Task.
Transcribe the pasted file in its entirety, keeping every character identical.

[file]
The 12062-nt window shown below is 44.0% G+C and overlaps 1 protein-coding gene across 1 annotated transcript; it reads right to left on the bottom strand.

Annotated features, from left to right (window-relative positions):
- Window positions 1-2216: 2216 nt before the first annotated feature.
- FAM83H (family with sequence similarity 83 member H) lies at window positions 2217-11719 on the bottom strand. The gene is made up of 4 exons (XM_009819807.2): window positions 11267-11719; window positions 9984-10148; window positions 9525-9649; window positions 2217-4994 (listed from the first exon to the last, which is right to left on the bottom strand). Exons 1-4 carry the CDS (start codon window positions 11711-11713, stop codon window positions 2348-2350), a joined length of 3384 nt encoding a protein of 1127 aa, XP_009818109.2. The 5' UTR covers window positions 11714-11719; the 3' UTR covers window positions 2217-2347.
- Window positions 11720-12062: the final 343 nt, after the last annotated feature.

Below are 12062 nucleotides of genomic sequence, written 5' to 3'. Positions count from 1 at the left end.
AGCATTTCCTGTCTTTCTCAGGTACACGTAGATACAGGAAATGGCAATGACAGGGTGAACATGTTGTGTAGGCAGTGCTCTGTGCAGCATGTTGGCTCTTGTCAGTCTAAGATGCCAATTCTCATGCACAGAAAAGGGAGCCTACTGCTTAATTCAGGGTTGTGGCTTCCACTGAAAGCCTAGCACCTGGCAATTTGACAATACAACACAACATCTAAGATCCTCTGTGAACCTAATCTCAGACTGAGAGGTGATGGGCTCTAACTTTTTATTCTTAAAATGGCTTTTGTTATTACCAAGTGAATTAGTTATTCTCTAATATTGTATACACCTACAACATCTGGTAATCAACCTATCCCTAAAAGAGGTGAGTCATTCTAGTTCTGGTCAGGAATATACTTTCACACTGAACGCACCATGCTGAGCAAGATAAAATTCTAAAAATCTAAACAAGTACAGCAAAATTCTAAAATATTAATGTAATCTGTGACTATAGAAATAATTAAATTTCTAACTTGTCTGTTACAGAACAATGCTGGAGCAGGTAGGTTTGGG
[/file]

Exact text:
The 12062-nt window shown below is 44.0% G+C and overlaps 1 protein-coding gene across 1 annotated transcript; it reads right to left on the bottom strand.

Annotated features, from left to right (window-relative positions):
- Window positions 1-2216: 2216 nt before the first annotated feature.
- FAM83H (family with sequence similarity 83 member H) lies at window positions 2217-11719 on the bottom strand. The gene is made up of 4 exons (XM_009819807.2): window positions 11267-11719; window positions 9984-10148; window positions 9525-9649; window positions 2217-4994 (listed from the first exon to the last, which is right to left on the bottom strand). Exons 1-4 carry the CDS (start codon window positions 11711-11713, stop codon window positions 2348-2350), a joined length of 3384 nt encoding a protein of 1127 aa, XP_009818109.2. The 5' UTR covers window positions 11714-11719; the 3' UTR covers window positions 2217-2347.
- Window positions 11720-12062: the final 343 nt, after the last annotated feature.

Below are 12062 nucleotides of genomic sequence, written 5' to 3'. Positions count from 1 at the left end.
AGCATTTCCTGTCTTTCTCAGGTACACGTAGATACAGGAAATGGCAATGACAGGGTGAACATGTTGTGTAGGCAGTGCTCTGTGCAGCATGTTGGCTCTTGTCAGTCTAAGATGCCAATTCTCATGCACAGAAAAGGGAGCCTACTGCTTAATTCAGGGTTGTGGCTTCCACTGAAAGCCTAGCACCTGGCAATTTGACAATACAACACAACATCTAAGATCCTCTGTGAACCTAATCTCAGACTGAGAGGTGATGGGCTCTAACTTTTTATTCTTAAAATGGCTTTTGTTATTACCAAGTGAATTAGTTATTCTCTAATATTGTATACACCTACAACATCTGGTAATCAACCTATCCCTAAAAGAGGTGAGTCATTCTAGTTCTGGTCAGGAATATACTTTCACACTGAACGCACCATGCTGAGCAAGATAAAATTCTAAAAATCTAAACAAGTACAGCAAAATTCTAAAATATTAATGTAATCTGTGACTATAGAAATAATTAAATTTCTAACTTGTCTGTTACAGAACAATGCTGGAGCAGGTAGGTTTGGG